Jon Campisi Nov. 7, 2013, 2:19pm


Ronald D. Castille may only have one more year left until his

constitutionally mandated retirement from the bench, but voters didn’t seem to let that stop them from retaining the state Supreme Court’s chief justice for another term.

Castille and his fellow justice, Max Baer, both secured retention votes during Tuesday’s election, even though the two jurists won’t be able to carry out their elected 10-year terms.

The reason – the commonwealth’s constitution mandates all judges retire

at the end of the year in which they turn 70.

For Castille, that birthday will roll around in about a year.

Baer has about four years until he has to step down.

State election returns show that Castille survived retention by a vote of 68.54 percent to 31.46 percent.

Retention comes through a simple yes-or-no majority vote.

Clearly, the fact that his forced retirement is virtually right around the corner didn’t stop Castille’s supporters from coming to the polls to cast their votes in favor of retaining the 20-year veteran of the bench, one of two Philadelphians on the high court, the other being former Philly homicide detective Seamus McCaffery.

Castille, who served as Philadelphia’s district attorney from 1986 to 1991, is particularly known in recent time for his dedication toward reforming the city’s court system, officially known as the First Judicial District.

The U.S. Marine Corps veteran, who lost a leg in Vietnam, was first elected to the Supreme Court in 1993.

He was sworn in as chief justice in January 2008.

Castille’s professional biography shows that he was awarded with two Purple Heart medals for his military service.

Baer, a western Pennsylvania native who took his seat on the high court in early 2004, previously served as a deputy state attorney general, worked in private practice, and spent time as a Common Pleas Court judge in Allegheny County.

Aside from the fact that both justices would not be able to serve out full, 10-year terms because of their impending forced retirements, some questioned whether the two would be retained because of various scandals that have enveloped the judiciary in recent times.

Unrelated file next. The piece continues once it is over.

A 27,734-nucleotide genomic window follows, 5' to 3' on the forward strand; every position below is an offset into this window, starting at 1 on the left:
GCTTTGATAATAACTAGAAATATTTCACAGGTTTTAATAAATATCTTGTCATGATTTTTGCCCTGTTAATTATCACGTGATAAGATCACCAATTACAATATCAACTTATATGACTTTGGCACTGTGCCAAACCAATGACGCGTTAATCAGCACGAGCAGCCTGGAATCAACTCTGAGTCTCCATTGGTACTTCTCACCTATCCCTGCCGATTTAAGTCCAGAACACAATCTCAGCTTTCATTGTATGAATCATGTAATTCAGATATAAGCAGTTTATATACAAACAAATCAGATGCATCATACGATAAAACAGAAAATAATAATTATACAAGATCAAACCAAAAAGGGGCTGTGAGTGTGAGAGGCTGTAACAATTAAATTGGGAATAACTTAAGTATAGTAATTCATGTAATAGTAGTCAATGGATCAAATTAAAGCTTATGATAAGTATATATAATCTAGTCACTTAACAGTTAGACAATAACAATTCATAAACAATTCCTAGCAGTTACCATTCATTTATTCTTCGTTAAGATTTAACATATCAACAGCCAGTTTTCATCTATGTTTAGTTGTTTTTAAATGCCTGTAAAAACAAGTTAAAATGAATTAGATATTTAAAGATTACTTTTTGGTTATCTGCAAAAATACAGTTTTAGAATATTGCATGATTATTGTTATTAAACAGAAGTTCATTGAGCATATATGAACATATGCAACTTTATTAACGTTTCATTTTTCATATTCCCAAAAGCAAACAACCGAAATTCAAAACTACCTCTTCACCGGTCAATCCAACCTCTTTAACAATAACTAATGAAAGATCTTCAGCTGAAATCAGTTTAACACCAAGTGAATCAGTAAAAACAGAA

The high court drew the ire of some citizens of the commonwealth who accused the justices of not doing enough to prevent what became known as the “Kids for Cash” judicial scandal, in which two former Luzerne County trial court judges were accused of taking kickbacks in exchange for sending juveniles to privately run detention facilities.

Castille in particular was also involved in a messy situation involving the construction of a new family court facility in Philadelphia.

The project to construct a new building was halted when it was discovered that the attorney retained by the courts to help secure a location for the new family court was double-dipping, since, in addition to getting paid by the judiciary, he was collecting money in his role as a co-developer on the project.

In late 2012, a civil case arising from the family court scandal ended with a $4 million settlement.

The attorney who was double-dipping, Jeffrey Rotwitt, and the firm he was working for at the time, Obermayer Rebmann Maxwell & Hippel, agreed to the multi-million dollar settlement as a means of closure.

Castille’s name came up in that scandal because at the time he served as the high court’s liaison to the First Judicial District of Pennsylvania, the official name of Philadelphia’s court system.

The Pennsylvania Independent reported earlier this week that those opposed to Castille’s retention felt the justice should “pay a price for being the literal and figurative head of the judiciary in Pennsylvania during those dark days.”